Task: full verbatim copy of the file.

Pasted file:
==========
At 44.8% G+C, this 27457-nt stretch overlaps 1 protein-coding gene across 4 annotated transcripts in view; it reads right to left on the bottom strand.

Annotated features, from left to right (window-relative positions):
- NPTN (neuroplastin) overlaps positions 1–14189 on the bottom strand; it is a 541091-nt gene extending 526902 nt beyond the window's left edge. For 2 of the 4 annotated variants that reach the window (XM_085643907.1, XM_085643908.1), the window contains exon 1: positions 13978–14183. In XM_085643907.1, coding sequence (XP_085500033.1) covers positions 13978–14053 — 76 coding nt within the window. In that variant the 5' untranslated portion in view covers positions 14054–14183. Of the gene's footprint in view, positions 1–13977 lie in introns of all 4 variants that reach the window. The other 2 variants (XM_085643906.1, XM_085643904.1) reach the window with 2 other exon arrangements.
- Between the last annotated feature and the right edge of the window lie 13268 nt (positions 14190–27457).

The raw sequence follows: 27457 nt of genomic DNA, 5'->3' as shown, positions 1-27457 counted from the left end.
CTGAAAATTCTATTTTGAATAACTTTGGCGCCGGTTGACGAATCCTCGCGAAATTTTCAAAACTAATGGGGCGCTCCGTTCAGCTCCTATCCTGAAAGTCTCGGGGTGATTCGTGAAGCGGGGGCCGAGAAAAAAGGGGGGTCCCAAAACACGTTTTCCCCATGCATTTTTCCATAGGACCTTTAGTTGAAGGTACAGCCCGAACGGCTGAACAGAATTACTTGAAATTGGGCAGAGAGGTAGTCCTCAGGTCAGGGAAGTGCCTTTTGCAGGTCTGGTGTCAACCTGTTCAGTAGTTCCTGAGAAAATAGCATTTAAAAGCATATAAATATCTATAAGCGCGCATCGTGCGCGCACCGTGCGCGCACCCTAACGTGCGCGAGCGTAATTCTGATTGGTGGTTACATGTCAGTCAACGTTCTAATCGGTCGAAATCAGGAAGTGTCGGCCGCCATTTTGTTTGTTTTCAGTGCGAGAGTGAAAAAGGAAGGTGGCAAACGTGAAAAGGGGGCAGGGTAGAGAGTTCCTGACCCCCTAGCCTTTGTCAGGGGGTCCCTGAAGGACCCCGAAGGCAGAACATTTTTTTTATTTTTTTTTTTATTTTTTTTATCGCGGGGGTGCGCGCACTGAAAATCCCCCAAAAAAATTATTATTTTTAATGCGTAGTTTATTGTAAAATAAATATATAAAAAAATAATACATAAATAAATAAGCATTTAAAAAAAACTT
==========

At 44.8% G+C, this 27457-nt stretch overlaps 1 protein-coding gene across 4 annotated transcripts in view; it reads right to left on the bottom strand.

Annotated features, from left to right (window-relative positions):
- NPTN (neuroplastin) overlaps positions 1–14189 on the bottom strand; it is a 541091-nt gene extending 526902 nt beyond the window's left edge. For 2 of the 4 annotated variants that reach the window (XM_085643907.1, XM_085643908.1), the window contains exon 1: positions 13978–14183. In XM_085643907.1, coding sequence (XP_085500033.1) covers positions 13978–14053 — 76 coding nt within the window. In that variant the 5' untranslated portion in view covers positions 14054–14183. Of the gene's footprint in view, positions 1–13977 lie in introns of all 4 variants that reach the window. The other 2 variants (XM_085643906.1, XM_085643904.1) reach the window with 2 other exon arrangements.
- Between the last annotated feature and the right edge of the window lie 13268 nt (positions 14190–27457).

The raw sequence follows: 27457 nt of genomic DNA, 5'->3' as shown, positions 1-27457 counted from the left end.
CTGAAAATTCTATTTTGAATAACTTTGGCGCCGGTTGACGAATCCTCGCGAAATTTTCAAAACTAATGGGGCGCTCCGTTCAGCTCCTATCCTGAAAGTCTCGGGGTGATTCGTGAAGCGGGGGCCGAGAAAAAAGGGGGGTCCCAAAACACGTTTTCCCCATGCATTTTTCCATAGGACCTTTAGTTGAAGGTACAGCCCGAACGGCTGAACAGAATTACTTGAAATTGGGCAGAGAGGTAGTCCTCAGGTCAGGGAAGTGCCTTTTGCAGGTCTGGTGTCAACCTGTTCAGTAGTTCCTGAGAAAATAGCATTTAAAAGCATATAAATATCTATAAGCGCGCATCGTGCGCGCACCGTGCGCGCACCCTAACGTGCGCGAGCGTAATTCTGATTGGTGGTTACATGTCAGTCAACGTTCTAATCGGTCGAAATCAGGAAGTGTCGGCCGCCATTTTGTTTGTTTTCAGTGCGAGAGTGAAAAAGGAAGGTGGCAAACGTGAAAAGGGGGCAGGGTAGAGAGTTCCTGACCCCCTAGCCTTTGTCAGGGGGTCCCTGAAGGACCCCGAAGGCAGAACATTTTTTTTATTTTTTTTTTTATTTTTTTTATCGCGGGGGTGCGCGCACTGAAAATCCCCCAAAAAAATTATTATTTTTAATGCGTAGTTTATTGTAAAATAAATATATAAAAAAATAATACATAAATAAATAAGCATTTAAAAAAAACTT